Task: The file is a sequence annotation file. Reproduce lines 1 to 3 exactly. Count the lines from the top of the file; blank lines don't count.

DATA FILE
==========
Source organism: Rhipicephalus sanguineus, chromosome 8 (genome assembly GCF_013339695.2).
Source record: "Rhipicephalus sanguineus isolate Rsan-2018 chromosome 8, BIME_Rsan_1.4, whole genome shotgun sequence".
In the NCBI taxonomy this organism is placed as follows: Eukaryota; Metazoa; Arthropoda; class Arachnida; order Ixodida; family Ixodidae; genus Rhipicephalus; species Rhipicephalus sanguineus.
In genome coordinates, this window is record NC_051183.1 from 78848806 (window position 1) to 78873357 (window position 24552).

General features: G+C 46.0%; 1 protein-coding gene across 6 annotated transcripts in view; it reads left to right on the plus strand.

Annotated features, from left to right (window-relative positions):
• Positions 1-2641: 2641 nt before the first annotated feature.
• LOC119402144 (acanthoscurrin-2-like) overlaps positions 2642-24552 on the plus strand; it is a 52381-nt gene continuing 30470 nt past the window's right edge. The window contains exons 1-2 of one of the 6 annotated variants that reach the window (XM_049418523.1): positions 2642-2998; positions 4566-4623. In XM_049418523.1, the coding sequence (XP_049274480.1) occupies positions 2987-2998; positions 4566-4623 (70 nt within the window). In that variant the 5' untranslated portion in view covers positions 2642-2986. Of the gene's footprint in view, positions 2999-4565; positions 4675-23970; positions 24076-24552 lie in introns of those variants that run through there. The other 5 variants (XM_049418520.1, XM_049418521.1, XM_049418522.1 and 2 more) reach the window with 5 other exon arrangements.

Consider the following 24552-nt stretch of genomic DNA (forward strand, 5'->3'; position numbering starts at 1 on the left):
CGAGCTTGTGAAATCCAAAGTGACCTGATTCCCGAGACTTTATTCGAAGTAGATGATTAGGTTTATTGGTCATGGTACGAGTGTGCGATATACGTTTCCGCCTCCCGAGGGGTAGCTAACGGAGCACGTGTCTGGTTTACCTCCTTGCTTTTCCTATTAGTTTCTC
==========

Source organism: Rhipicephalus sanguineus, chromosome 8 (genome assembly GCF_013339695.2).
Source record: "Rhipicephalus sanguineus isolate Rsan-2018 chromosome 8, BIME_Rsan_1.4, whole genome shotgun sequence".
In the NCBI taxonomy this organism is placed as follows: Eukaryota; Metazoa; Arthropoda; class Arachnida; order Ixodida; family Ixodidae; genus Rhipicephalus; species Rhipicephalus sanguineus.